It all started rather unspiritually last Halloween. 😉 I was schlepping to the door for trick or treaters. I was embarrased at the state of my house and thinking about Christmas and it all just came to a head internally.

    The thought occurred to me – -I live in a darling little victorian house that could be the epitome of home and warmth, but it feels cramped and messy. And I knew Christmas would be here before we know it and that will mean *more* decor and clutter. Talk about missing the point and skipping the whole peace and reason for the season.

    So I decided that night to start the next day removing as much clutter and reorganize so that in a few weeks when the Christmas season hit, I was going to enjoy my little house and cramming it full of peopler and things I really loved.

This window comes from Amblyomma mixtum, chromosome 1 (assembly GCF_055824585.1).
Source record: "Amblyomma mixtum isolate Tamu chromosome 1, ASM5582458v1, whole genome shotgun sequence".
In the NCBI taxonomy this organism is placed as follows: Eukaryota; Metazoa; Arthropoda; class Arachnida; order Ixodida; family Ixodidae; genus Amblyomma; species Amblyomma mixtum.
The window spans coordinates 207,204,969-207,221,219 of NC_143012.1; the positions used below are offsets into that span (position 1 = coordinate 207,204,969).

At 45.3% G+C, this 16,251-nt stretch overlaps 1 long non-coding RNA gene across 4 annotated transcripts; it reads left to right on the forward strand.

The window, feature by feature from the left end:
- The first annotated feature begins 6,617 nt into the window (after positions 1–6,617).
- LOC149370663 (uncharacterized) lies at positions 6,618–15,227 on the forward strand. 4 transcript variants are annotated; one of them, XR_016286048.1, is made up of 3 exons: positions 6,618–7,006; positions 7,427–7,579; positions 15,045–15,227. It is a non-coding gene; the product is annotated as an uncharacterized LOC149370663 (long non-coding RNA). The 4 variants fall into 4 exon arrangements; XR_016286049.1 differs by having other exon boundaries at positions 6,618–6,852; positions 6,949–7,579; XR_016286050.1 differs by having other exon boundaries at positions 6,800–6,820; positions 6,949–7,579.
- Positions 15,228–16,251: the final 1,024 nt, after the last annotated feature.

I worked my TAIL off and it made a huge difference in our Christmas and in my mental clutter. I started to look for things that had meaning in my stash of Christmas decor and somewhere along the process, I started to see *all* my things in a new way….I wanted to be surrounded by things I love and not by stuff I should keep. I re-thought what I wanted our living spaces to be like and how they could serve our family better. For example…while a rocking chair emotes a feeling of warmth and comfort, how practical is it when my wrestling little boy gets it in the head and floor space is at a premium?